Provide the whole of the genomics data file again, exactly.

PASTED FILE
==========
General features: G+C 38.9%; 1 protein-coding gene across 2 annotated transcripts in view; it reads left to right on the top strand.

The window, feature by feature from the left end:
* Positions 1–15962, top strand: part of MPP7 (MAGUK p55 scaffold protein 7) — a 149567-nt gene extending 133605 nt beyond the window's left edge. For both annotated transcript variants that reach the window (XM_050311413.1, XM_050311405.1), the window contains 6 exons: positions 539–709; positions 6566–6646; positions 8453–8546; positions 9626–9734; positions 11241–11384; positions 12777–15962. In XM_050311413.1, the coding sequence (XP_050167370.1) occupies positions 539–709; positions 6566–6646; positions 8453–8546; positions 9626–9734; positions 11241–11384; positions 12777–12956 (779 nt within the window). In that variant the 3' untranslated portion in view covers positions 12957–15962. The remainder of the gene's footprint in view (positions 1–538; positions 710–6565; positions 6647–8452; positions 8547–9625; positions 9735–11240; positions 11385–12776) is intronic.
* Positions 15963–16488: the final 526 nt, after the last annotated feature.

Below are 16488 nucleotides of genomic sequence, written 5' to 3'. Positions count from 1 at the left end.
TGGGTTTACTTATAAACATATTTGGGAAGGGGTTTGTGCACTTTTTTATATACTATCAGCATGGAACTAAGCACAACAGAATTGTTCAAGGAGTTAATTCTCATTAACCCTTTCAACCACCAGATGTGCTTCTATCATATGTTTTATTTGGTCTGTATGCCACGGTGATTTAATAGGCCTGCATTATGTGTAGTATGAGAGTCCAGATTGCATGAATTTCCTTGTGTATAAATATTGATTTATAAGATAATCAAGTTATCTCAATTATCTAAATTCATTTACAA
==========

General features: G+C 38.9%; 1 protein-coding gene across 2 annotated transcripts in view; it reads left to right on the top strand.

The window, feature by feature from the left end:
* Positions 1–15962, top strand: part of MPP7 (MAGUK p55 scaffold protein 7) — a 149567-nt gene extending 133605 nt beyond the window's left edge. For both annotated transcript variants that reach the window (XM_050311413.1, XM_050311405.1), the window contains 6 exons: positions 539–709; positions 6566–6646; positions 8453–8546; positions 9626–9734; positions 11241–11384; positions 12777–15962. In XM_050311413.1, the coding sequence (XP_050167370.1) occupies positions 539–709; positions 6566–6646; positions 8453–8546; positions 9626–9734; positions 11241–11384; positions 12777–12956 (779 nt within the window). In that variant the 3' untranslated portion in view covers positions 12957–15962. The remainder of the gene's footprint in view (positions 1–538; positions 710–6565; positions 6647–8452; positions 8547–9625; positions 9735–11240; positions 11385–12776) is intronic.
* Positions 15963–16488: the final 526 nt, after the last annotated feature.

Below are 16488 nucleotides of genomic sequence, written 5' to 3'. Positions count from 1 at the left end.
TGGGTTTACTTATAAACATATTTGGGAAGGGGTTTGTGCACTTTTTTATATACTATCAGCATGGAACTAAGCACAACAGAATTGTTCAAGGAGTTAATTCTCATTAACCCTTTCAACCACCAGATGTGCTTCTATCATATGTTTTATTTGGTCTGTATGCCACGGTGATTTAATAGGCCTGCATTATGTGTAGTATGAGAGTCCAGATTGCATGAATTTCCTTGTGTATAAATATTGATTTATAAGATAATCAAGTTATCTCAATTATCTAAATTCATTTACAA